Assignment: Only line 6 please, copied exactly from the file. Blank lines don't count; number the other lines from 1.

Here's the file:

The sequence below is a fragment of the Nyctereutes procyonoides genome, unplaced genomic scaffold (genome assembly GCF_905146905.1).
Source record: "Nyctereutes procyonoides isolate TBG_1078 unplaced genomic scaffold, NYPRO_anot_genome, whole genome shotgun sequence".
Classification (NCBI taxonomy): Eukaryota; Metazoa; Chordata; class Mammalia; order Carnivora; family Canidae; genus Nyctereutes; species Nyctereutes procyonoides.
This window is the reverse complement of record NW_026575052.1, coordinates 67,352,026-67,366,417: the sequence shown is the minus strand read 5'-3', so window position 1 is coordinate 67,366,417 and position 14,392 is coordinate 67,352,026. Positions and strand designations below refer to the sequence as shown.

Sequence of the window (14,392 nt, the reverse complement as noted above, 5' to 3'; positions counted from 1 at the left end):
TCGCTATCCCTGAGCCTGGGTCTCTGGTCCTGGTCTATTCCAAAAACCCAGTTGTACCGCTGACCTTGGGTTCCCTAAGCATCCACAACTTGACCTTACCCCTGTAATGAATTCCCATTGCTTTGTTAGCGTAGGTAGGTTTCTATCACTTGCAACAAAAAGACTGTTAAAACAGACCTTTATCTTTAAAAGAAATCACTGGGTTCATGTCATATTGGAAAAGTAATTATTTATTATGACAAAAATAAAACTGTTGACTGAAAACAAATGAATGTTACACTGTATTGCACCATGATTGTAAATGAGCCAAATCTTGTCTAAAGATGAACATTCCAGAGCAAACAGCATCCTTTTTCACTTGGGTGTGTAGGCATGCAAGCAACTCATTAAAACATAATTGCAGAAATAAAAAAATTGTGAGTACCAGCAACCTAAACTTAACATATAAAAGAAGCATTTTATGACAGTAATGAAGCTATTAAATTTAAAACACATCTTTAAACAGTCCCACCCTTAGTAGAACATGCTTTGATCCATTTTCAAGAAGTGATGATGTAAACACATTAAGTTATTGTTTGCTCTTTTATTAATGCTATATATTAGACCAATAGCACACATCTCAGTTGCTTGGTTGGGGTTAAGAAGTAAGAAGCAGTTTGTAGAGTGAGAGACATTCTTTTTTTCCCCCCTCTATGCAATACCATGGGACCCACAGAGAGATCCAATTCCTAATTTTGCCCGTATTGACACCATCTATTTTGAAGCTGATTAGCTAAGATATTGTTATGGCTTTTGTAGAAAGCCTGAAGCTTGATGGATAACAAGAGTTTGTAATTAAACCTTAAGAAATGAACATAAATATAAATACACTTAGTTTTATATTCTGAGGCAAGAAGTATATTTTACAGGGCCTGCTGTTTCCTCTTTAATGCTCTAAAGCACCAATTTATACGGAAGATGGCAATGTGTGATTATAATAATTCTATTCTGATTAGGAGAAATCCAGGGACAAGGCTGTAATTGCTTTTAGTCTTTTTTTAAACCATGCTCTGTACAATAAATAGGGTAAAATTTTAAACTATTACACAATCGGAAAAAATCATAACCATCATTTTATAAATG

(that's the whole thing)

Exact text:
TCGCTATCCCTGAGCCTGGGTCTCTGGTCCTGGTCTATTCCAAAAACCCAGTTGTACCGCTGACCTTGGGTTCCCTAAGCATCCACAACTTGACCTTACCCCTGTAATGAATTCCCATTGCTTTGTTAGCGTAGGTAGGTTTCTATCACTTGCAACAAAAAGACTGTTAAAACAGACCTTTATCTTTAAAAGAAATCACTGGGTTCATGTCATATTGGAAAAGTAATTATTTATTATGACAAAAATAAAACTGTTGACTGAAAACAAATGAATGTTACACTGTATTGCACCATGATTGTAAATGAGCCAAATCTTGTCTAAAGATGAACATTCCAGAGCAAACAGCATCCTTTTTCACTTGGGTGTGTAGGCATGCAAGCAACTCATTAAAACATAATTGCAGAAATAAAAAAATTGTGAGTACCAGCAACCTAAACTTAACATATAAAAGAAGCATTTTATGACAGTAATGAAGCTATTAAATTTAAAACACATCTTTAAACAGTCCCACCCTTAGTAGAACATGCTTTGATCCATTTTCAAGAAGTGATGATGTAAACACATTAAGTTATTGTTTGCTCTTTTATTAATGCTATATATTAGACCAATAGCACACATCTCAGTTGCTTGGTTGGGGTTAAGAAGTAAGAAGCAGTTTGTAGAGTGAGAGACATTCTTTTTTTCCCCCCTCTATGCAATACCATGGGACCCACAGAGAGATCCAATTCCTAATTTTGCCCGTATTGACACCATCTATTTTGAAGCTGATTAGCTAAGATATTGTTATGGCTTTTGTAGAAAGCCTGAAGCTTGATGGATAACAAGAGTTTGTAATTAAACCTTAAGAAATGAACATAAATATAAATACACTTAGTTTTATATTCTGAGGCAAGAAGTATATTTTACAGGGCCTGCTGTTTCCTCTTTAATGCTCTAAAGCACCAATTTATACGGAAGATGGCAATGTGTGATTATAATAATTCTATTCTGATTAGGAGAAATCCAGGGACAAGGCTGTAATTGCTTTTAGTCTTTTTTTAAACCATGCTCTGTACAATAAATAGGGTAAAATTTTAAACTATTACACAATCGGAAAAAATCATAACCATCATTTTATAAATG